This drive wound up giving me about 15 retainer-based clients – a massive number for a recent graduate working solo on his first business endeavor, in hindsight – but then the inevitable happened to someone without prior business experience: I got comfortable.
This was just one issue among a litany of them with my prior business but my complacency led me to do less hands on work, arrange less meetings, and take less stock than I otherwise would have about the other problems in my business. I sat atop my small fiefdom of clients letting the money come in, occasionally taking meetings with them and doing very little else.
I had basically turned from Ocasio-Cortez to Crowley. This also wasn’t helped when I signed a much larger client that I became increasingly unhappy with. This in turn caused a knock-on effect where I started losing cohesion and vision as I started focusing on the immediately income I was getting rather than planning ahead.
This also had a much more direct income: When I became less active among my own customers they didn’t think of me as often when it came to referrals. Additionally, I wasn’t pounding the pavement like I used to and getting fewer leads based on that.
This is the horrible feedback loop of turning into an ivory tower general: You hustle less, see fewer rewards, so you might reasonably come to the conclusion that hustle isn’t worth the effort. In the end it’s what caused me to burn out at the beginning of 2015, which coincided with being let go from the larger client. They beat me to the punch, but either way I finished that E-mail feeling 100 pounds lighter.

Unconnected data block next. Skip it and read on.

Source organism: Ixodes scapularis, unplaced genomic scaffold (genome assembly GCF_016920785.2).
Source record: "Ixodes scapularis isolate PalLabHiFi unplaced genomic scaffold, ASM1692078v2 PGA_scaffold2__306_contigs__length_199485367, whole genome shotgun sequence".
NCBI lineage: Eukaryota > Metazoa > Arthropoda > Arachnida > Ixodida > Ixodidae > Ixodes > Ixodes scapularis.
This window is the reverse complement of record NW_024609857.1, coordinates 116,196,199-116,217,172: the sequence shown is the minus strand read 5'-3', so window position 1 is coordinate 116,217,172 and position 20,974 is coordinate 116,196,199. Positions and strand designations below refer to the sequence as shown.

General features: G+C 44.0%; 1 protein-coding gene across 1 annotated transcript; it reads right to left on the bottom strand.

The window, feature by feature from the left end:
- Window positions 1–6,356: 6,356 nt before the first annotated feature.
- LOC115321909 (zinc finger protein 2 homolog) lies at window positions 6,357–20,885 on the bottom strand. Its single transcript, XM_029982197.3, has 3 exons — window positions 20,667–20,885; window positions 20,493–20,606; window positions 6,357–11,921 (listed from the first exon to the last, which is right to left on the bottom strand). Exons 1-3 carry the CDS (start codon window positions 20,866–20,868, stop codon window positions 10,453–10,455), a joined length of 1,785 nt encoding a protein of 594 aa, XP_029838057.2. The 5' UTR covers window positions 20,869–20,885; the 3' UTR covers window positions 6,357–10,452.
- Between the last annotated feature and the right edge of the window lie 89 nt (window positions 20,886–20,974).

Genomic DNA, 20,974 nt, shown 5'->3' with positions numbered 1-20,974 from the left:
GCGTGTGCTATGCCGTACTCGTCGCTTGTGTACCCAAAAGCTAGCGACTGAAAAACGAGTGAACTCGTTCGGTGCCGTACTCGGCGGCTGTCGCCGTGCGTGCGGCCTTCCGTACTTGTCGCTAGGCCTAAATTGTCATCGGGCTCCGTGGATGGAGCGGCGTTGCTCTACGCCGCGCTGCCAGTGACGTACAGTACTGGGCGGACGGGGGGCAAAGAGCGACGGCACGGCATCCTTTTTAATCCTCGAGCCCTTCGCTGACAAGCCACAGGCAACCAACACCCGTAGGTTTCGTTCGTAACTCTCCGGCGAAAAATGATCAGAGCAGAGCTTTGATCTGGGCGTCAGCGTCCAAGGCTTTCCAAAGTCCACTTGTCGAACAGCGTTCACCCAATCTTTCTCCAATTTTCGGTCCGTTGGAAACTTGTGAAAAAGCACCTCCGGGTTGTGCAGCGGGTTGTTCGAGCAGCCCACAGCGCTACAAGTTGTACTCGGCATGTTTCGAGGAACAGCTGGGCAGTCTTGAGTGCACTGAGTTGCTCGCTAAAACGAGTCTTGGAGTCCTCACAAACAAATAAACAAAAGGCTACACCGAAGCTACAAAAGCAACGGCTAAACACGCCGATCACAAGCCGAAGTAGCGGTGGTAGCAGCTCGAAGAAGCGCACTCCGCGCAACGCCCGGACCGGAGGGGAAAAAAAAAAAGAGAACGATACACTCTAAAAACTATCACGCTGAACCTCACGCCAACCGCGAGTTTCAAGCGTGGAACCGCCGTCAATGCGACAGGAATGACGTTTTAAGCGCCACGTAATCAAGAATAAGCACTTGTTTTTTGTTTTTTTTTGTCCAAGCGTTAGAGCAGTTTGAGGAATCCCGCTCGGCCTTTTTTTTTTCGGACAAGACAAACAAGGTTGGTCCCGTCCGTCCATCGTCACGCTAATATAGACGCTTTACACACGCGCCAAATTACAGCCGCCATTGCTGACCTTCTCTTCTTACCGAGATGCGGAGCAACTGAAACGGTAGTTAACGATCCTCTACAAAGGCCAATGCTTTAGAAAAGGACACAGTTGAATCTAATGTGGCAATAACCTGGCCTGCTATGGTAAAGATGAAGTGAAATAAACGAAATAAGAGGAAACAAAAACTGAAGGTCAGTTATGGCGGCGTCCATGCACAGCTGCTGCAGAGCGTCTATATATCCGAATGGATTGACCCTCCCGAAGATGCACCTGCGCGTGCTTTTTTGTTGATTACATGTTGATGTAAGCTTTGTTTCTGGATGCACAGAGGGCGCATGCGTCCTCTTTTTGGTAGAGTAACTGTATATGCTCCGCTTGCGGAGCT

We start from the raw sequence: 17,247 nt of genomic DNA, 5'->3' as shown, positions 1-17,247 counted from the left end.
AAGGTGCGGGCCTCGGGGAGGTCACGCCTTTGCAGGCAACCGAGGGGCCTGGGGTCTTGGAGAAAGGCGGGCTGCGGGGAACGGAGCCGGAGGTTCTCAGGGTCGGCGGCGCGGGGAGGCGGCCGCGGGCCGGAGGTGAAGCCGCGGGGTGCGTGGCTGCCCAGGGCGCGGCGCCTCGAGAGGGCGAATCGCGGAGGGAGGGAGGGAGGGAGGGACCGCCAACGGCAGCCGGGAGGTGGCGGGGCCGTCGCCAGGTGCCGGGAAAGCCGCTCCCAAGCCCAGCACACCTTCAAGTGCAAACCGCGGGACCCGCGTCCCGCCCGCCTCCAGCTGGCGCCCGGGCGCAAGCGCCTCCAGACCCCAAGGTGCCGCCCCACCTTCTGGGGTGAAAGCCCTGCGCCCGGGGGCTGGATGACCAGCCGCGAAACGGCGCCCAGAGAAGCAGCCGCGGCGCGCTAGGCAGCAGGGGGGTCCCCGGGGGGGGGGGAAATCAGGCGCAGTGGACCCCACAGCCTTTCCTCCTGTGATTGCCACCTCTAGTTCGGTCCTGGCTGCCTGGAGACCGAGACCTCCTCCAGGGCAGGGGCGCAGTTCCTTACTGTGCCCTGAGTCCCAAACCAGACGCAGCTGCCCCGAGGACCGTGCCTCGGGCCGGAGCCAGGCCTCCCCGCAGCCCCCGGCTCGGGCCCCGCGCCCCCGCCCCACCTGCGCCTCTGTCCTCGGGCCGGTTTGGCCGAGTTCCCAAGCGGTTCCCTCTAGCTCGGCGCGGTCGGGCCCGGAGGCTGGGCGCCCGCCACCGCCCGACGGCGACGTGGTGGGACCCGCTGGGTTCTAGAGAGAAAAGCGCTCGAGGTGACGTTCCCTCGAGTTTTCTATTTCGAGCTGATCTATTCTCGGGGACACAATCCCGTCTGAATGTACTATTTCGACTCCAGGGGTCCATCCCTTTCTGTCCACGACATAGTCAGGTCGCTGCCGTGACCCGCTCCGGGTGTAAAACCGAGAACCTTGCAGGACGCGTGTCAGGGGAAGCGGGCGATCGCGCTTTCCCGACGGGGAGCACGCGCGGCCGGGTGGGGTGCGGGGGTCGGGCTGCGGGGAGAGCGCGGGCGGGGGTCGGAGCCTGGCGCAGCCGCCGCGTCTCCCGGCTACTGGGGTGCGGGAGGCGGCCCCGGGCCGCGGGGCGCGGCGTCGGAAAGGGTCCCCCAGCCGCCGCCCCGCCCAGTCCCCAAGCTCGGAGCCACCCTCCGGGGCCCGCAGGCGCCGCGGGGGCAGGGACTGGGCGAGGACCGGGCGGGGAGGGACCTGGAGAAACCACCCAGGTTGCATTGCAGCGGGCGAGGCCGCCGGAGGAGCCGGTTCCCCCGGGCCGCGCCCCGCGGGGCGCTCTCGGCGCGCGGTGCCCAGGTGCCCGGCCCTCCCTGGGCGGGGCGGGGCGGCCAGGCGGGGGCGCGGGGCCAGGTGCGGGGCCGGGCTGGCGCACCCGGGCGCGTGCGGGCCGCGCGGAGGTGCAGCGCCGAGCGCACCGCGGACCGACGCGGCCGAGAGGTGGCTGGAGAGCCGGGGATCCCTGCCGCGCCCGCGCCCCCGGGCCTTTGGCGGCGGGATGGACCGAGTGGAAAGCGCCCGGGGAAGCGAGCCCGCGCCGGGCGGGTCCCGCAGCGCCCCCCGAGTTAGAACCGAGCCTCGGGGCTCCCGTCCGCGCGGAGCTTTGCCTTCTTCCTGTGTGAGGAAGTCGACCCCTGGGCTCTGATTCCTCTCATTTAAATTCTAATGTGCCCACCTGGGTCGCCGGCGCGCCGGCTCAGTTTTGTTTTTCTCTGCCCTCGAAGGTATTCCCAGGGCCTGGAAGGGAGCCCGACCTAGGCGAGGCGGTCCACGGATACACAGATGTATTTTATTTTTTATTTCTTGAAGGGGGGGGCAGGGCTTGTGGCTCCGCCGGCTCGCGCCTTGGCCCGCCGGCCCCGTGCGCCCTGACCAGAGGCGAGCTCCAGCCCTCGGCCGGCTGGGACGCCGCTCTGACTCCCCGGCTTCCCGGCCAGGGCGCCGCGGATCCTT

Often, the worst thing is the discovery that you’ve become a complacent Orcus on His Throne. It can manifest in messy ways. For Joe Crowley it was losing a political primary that he and many of his allies considered a slam dunk. For me it was the discovery that my business had practically caved in from underneath me without my even realizing it.
Being “in the trenches” keeps you real. It keeps you active, busy, and it keeps you in touch with the people you work with assuming you have subordinates. More importantly, it keeps the drive to constantly push yourself to be better strong. Most importantly, you don’t get lazy or complacent. That complacency doesn’t have any short term problems but leads to long term repercussions.
So remember: Respect the hustle.
Note: As you hopefully noticed, this is not a political post. Please do not send me your articles “exposing” Ocasio-Cortez.